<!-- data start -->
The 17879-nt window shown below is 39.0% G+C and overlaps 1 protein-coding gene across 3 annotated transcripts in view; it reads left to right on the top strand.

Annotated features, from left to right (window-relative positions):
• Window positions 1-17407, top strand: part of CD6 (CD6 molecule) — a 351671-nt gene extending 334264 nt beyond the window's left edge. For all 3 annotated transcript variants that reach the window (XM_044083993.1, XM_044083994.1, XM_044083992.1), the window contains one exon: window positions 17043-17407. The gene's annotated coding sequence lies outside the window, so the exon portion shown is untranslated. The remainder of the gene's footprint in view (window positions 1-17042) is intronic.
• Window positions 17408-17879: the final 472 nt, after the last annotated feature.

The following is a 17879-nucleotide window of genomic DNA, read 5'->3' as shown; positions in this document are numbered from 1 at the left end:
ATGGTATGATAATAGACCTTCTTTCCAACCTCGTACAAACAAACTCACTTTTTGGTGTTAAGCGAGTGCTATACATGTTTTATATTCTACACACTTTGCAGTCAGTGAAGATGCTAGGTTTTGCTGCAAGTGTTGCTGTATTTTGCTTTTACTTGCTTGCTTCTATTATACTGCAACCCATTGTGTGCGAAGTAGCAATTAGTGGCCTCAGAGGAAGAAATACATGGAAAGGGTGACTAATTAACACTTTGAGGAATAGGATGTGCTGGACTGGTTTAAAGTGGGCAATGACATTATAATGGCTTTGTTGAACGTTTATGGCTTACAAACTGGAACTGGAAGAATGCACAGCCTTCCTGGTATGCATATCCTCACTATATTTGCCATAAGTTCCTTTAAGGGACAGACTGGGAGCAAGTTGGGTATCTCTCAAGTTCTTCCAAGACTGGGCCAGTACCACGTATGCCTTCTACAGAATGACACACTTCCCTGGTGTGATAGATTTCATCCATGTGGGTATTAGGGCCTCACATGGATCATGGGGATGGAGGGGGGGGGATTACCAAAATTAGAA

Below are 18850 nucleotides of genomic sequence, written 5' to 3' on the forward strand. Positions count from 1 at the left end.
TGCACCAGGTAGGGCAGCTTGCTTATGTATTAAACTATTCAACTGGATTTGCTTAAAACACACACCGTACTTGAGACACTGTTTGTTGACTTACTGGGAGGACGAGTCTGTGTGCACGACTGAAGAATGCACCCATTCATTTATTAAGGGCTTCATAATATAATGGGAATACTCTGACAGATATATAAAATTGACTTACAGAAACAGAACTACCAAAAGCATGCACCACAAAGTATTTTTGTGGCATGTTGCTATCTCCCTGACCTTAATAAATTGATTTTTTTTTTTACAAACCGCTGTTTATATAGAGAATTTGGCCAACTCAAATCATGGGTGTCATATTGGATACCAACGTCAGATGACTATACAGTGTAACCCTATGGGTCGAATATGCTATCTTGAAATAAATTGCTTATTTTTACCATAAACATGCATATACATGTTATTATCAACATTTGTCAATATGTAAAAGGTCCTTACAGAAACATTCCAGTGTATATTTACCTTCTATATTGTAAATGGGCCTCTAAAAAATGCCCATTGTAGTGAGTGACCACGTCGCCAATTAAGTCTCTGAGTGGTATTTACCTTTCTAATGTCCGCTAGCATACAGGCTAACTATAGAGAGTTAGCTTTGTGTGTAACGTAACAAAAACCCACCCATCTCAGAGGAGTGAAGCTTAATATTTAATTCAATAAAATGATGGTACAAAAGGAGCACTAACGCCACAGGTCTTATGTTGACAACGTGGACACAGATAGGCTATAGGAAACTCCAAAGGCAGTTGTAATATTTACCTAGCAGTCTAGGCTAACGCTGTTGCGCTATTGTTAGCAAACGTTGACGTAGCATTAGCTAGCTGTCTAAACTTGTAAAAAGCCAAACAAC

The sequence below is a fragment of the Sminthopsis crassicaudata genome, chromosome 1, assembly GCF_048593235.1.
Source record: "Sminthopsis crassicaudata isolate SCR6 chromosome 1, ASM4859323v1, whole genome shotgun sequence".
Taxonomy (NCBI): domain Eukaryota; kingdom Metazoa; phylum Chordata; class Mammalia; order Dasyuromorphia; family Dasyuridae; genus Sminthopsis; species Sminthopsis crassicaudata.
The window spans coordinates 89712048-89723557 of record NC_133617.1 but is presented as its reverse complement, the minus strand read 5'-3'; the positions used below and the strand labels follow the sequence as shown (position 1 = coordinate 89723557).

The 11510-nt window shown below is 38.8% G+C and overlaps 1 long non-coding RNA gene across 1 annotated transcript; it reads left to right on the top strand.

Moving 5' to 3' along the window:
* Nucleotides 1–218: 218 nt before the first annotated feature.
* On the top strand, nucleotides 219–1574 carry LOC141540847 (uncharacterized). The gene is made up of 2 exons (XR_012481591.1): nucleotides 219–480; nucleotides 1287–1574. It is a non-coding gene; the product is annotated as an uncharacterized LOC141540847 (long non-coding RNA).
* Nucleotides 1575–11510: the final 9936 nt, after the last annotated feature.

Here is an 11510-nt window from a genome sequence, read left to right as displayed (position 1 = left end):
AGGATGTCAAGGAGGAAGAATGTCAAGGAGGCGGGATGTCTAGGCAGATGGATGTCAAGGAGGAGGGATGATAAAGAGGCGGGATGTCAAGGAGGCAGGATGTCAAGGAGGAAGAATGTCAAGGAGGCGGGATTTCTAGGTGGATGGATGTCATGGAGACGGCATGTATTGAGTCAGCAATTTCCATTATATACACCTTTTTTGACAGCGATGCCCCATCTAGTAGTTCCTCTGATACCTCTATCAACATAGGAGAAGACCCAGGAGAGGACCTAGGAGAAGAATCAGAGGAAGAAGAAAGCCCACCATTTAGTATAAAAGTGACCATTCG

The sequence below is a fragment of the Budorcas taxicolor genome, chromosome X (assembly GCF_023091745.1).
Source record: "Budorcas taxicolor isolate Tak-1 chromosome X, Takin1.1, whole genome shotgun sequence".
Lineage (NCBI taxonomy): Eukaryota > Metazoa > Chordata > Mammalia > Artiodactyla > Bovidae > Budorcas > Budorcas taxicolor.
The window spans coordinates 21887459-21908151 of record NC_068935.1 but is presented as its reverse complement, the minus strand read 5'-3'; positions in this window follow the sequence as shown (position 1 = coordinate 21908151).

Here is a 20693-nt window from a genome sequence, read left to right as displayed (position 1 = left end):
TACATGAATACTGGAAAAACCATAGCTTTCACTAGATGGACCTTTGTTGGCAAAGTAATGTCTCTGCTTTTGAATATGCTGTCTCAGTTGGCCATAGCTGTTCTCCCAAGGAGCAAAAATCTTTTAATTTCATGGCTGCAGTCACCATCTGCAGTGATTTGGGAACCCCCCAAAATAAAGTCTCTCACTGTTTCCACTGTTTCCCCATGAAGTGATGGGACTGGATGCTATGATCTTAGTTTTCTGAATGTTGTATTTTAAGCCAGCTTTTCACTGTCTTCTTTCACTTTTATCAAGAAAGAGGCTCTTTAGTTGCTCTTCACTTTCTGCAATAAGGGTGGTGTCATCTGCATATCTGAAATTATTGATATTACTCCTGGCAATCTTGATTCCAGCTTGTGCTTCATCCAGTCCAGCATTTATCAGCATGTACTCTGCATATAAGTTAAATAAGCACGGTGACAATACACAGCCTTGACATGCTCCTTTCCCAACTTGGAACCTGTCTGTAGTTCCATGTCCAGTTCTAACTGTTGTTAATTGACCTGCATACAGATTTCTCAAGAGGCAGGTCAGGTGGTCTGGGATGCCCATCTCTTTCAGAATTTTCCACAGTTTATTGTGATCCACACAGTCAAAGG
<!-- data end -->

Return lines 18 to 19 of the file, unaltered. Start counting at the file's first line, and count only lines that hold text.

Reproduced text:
Here is an 11510-nt window from a genome sequence, read left to right as displayed (position 1 = left end):
AGGATGTCAAGGAGGAAGAATGTCAAGGAGGCGGGATGTCTAGGCAGATGGATGTCAAGGAGGAGGGATGATAAAGAGGCGGGATGTCAAGGAGGCAGGATGTCAAGGAGGAAGAATGTCAAGGAGGCGGGATTTCTAGGTGGATGGATGTCATGGAGACGGCATGTATTGAGTCAGCAATTTCCATTATATACACCTTTTTTGACAGCGATGCCCCATCTAGTAGTTCCTCTGATACCTCTATCAACATAGGAGAAGACCCAGGAGAGGACCTAGGAGAAGAATCAGAGGAAGAAGAAAGCCCACCATTTAGTATAAAAGTGACCATTCG